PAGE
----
I have decided that the only thing more difficult than having training wheels is not having training wheels. Feeling tippy is better than being stuck, or afraid to move. In my current place of growth I am in a ‘tippy place’ where I wobble precariously from one side to the other side trying to find my balance: I am moving forward, and I can feel my own hard work, and every once in a while I get the sensation of what it might be like to not have the training wheels at all, where I can feel open space, where I can glide. And then moments later, I reach towards something new and I feel the wobbliness again.
New learning in adulthood is awkward. And learning or re-learning any of the skills of relationship or attachment is really hard. It’s not easy to find your center from the wild swings to the edges. Training wheels can be perfect for learning because you can actually start with them right on the ground—as if you had a perfect third wheel. You get to feel what it is like to sit and steer with the bike completely balanced. Having training wheels lets you incrementally decrease your need to rely on an old source of support so that you can rely gradually on your new skills and sources of support.
What is the psychological equivalent to training wheels? The stepwise and incremental progressions of mending a heart and repairing trust? How do you shift a worldview from one that is always vigilant—to one that can relax and lean in to safety and in to relationship?
We always want the solution to look more complicated or exciting than it really is. We don’t like to admit how even a small adjustment can make us feel wobbly. So how do we begin? The starting place for creating your metaphorical training wheels is a sense of solid ground. But what feels solid and comfortable? In my book, Journey Through Trauma, I talk about the first phase of healing from repeated trauma as the Preparation Phase. The Preparation Phase is where you work on all of your resources for healing and you find some solid ground for yourself: where you make things more predictable or more routine or more supported than you have ever had, or than you will eventually need.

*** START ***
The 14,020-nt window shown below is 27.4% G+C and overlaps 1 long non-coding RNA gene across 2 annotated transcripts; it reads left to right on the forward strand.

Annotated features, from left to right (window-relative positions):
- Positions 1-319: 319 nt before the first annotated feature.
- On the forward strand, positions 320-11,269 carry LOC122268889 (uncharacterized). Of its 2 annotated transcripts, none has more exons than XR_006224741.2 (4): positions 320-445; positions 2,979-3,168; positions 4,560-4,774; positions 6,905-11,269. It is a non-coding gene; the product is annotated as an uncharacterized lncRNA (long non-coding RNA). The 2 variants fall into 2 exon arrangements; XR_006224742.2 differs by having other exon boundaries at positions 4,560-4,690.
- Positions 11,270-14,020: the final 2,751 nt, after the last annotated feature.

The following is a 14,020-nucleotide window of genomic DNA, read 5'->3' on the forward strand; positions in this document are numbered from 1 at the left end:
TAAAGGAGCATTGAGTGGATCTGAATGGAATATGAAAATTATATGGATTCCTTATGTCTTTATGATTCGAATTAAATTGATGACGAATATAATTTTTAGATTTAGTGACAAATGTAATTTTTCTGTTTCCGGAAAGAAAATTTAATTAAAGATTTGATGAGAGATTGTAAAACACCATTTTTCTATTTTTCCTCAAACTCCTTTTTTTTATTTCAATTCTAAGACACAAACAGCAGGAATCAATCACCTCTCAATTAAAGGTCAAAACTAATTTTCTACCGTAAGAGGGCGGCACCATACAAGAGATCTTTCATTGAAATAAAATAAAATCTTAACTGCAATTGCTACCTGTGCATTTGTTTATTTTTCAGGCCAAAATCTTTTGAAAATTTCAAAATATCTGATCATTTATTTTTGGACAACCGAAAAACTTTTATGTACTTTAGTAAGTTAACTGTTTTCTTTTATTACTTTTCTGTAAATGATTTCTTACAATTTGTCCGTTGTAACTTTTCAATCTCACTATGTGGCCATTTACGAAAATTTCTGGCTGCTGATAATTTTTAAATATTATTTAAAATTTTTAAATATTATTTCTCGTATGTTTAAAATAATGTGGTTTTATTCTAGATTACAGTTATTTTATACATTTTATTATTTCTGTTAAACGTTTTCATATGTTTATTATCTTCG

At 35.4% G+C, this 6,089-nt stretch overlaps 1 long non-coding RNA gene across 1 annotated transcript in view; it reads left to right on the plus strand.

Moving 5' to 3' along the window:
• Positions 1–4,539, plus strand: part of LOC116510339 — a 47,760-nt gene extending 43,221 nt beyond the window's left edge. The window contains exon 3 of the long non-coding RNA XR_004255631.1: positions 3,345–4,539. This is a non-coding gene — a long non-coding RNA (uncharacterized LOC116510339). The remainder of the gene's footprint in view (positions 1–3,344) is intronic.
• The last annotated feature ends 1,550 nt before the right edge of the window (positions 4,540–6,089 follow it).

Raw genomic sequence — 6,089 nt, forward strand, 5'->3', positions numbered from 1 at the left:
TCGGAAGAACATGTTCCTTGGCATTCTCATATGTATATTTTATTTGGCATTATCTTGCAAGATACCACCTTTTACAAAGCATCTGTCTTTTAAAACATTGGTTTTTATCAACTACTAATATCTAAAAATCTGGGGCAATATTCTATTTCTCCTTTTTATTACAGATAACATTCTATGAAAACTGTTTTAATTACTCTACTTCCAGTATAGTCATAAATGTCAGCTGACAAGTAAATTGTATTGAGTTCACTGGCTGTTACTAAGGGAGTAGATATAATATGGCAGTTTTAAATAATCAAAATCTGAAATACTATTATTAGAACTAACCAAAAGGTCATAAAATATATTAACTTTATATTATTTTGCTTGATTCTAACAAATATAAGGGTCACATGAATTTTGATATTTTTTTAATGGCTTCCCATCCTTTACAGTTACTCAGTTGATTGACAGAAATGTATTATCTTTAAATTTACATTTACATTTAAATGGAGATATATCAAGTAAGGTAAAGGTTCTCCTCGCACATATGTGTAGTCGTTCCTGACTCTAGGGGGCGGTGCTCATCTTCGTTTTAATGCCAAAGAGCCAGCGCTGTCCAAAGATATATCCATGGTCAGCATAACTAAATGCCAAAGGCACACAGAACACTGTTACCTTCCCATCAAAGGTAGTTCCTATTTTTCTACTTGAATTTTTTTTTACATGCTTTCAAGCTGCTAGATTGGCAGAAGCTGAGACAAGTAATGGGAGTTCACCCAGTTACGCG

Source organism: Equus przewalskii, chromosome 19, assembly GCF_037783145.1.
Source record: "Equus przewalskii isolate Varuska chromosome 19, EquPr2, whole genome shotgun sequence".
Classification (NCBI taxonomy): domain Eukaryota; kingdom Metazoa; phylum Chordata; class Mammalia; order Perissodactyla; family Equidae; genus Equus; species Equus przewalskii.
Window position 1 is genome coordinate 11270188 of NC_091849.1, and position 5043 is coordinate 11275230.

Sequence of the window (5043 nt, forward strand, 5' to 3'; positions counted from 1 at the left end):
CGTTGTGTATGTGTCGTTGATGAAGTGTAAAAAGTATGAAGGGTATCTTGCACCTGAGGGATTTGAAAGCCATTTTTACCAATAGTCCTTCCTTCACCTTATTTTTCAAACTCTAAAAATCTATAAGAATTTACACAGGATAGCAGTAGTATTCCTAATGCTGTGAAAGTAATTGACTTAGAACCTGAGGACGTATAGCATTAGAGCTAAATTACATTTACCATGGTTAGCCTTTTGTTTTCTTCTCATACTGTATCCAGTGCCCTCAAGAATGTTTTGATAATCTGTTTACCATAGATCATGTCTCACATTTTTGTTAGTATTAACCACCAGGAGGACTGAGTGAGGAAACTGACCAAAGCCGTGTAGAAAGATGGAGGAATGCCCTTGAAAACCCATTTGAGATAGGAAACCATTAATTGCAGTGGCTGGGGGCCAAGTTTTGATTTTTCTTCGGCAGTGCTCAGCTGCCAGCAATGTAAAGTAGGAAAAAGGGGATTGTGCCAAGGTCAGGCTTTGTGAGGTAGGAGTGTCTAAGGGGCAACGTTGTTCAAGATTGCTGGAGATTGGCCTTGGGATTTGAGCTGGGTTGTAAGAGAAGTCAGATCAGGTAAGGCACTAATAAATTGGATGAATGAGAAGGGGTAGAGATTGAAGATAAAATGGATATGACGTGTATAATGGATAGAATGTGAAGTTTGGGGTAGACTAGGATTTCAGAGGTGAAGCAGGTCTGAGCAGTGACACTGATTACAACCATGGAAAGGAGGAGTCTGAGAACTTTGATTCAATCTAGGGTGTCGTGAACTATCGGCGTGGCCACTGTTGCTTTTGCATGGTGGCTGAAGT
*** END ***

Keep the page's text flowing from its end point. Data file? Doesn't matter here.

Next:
And then as you begin to take in the experience of safety and predictability that you have put in place—not unlike the training wheels set to the ground—you may begin to try to find some new edges of learning. You feel safe enough in a relationship to ask for a need to be met. You risk saying, “No.” You admit how you are feeling. Finding your learning edge in the psychological world than they are in the physical world can more difficult than it is in the physical world because in the physical world you can see clearly what you are using or not using. One of the best examples of this kind of learning comes from Norman Doidge’s book The Brain that Changes Itself, where researchers figured out what it took to bring back full functioning to a person who had experienced a stroke, where the stroke makes impairs functioning on one side of their body. The prevailing treatment had been to work with the side that was not functioning with physical therapy—to teach it to work again. But that treatment had slow and intermittent success—most people reverted to using their ‘good hand’ to do most of the things that they needed to do, and the less functioning hand rarely gained functioning again. Instead, the new treatment intervened by strapping down the good arm or leg with an ace bandage, or putting an oven mitt on it—making it impossible to use the good side at all. In the absence of being able to use the functioning limb, the brain appears to rewire the weaker side and eventually allow a person to gain complete functioning. So learning and healing is not just about what makes you feel more solid or helping you lean in to new learning—it is also about knowing what needs to be unlearned, or unused so new learning can take place. And psychologically, what are those things you need to put your oven mitt on so that you have no choice but to lean in to the new learning?